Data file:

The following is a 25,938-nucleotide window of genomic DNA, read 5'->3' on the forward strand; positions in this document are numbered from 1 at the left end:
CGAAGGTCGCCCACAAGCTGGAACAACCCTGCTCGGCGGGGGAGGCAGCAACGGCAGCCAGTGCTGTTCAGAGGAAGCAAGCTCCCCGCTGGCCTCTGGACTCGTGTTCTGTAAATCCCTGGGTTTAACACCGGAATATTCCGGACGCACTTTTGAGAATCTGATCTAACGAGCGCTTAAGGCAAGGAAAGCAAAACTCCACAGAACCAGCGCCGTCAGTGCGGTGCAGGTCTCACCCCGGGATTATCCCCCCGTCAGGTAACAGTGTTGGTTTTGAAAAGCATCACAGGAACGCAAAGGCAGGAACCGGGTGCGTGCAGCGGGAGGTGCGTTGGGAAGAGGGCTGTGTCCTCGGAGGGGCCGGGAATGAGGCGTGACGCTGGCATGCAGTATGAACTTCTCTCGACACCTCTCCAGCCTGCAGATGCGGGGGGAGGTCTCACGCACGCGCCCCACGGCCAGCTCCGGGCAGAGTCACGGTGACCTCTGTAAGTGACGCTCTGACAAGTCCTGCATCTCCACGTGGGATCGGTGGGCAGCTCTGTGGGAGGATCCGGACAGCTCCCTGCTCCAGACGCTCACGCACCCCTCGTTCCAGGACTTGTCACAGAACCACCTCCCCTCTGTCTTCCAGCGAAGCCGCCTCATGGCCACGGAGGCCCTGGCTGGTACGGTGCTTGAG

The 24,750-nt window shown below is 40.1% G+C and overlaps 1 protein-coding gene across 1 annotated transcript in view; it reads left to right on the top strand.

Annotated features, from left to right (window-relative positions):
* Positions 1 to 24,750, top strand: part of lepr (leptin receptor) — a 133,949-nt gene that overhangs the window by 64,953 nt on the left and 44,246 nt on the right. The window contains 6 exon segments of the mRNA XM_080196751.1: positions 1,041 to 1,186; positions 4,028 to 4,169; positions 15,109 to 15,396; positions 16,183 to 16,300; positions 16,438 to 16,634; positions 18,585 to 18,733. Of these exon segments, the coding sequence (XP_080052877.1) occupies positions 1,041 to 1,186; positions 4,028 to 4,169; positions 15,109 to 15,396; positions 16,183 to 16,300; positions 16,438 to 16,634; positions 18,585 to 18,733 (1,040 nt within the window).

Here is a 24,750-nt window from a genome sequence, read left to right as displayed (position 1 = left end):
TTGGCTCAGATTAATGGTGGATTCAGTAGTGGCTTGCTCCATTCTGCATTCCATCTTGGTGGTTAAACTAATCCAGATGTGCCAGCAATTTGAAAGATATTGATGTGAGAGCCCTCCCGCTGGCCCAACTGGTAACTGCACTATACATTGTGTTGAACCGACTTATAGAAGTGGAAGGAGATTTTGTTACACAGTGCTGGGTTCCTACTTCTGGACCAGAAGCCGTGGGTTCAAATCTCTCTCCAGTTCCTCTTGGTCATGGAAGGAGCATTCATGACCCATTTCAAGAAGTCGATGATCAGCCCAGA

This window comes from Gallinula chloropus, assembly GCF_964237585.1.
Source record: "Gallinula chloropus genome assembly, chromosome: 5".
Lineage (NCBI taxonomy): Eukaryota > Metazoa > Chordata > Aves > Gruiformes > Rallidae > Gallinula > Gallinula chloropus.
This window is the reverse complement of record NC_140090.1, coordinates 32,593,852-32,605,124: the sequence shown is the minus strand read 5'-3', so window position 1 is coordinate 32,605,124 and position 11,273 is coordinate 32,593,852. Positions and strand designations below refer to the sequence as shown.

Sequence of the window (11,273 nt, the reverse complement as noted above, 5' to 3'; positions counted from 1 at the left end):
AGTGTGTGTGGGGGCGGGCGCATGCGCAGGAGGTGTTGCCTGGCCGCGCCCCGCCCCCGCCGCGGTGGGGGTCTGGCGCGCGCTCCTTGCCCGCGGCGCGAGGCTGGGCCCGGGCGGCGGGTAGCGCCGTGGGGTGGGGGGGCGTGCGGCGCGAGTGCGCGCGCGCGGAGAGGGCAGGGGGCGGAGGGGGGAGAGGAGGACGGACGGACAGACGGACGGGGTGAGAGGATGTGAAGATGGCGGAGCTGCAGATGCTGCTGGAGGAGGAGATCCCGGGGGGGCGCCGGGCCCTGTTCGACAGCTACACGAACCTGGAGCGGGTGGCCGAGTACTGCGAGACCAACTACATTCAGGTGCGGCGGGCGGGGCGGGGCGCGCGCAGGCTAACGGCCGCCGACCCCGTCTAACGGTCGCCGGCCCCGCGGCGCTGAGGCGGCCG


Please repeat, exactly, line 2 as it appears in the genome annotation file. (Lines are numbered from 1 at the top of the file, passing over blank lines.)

CGAAGGTCGCCCACAAGCTGGAACAACCCTGCTCGGCGGGGGAGGCAGCAACGGCAGCCAGTGCTGTTCAGAGGAAGCAAGCTCCCCGCTGGCCTCTGGACTCGTGTTCTGTAAATCCCTGGGTTTAACACCGGAATATTCCGGACGCACTTTTGAGAATCTGATCTAACGAGCGCTTAAGGCAAGGAAAGCAAAACTCCACAGAACCAGCGCCGTCAGTGCGGTGCAGGTCTCACCCCGGGATTATCCCCCCGTCAGGTAACAGTGTTGGTTTTGAAAAGCATCACAGGAACGCAAAGGCAGGAACCGGGTGCGTGCAGCGGGAGGTGCGTTGGGAAGAGGGCTGTGTCCTCGGAGGGGCCGGGAATGAGGCGTGACGCTGGCATGCAGTATGAACTTCTCTCGACACCTCTCCAGCCTGCAGATGCGGGGGGAGGTCTCACGCACGCGCCCCACGGCCAGCTCCGGGCAGAGTCACGGTGACCTCTGTAAGTGACGCTCTGACAAGTCCTGCATCTCCACGTGGGATCGGTGGGCAGCTCTGTGGGAGGATCCGGACAGCTCCCTGCTCCAGACGCTCACGCACCCCTCGTTCCAGGACTTGTCACAGAACCACCTCCCCTCTGTCTTCCAGCGAAGCCGCCTCATGGCCACGGAGGCCCTGGCTGGTACGGTGCTTGAG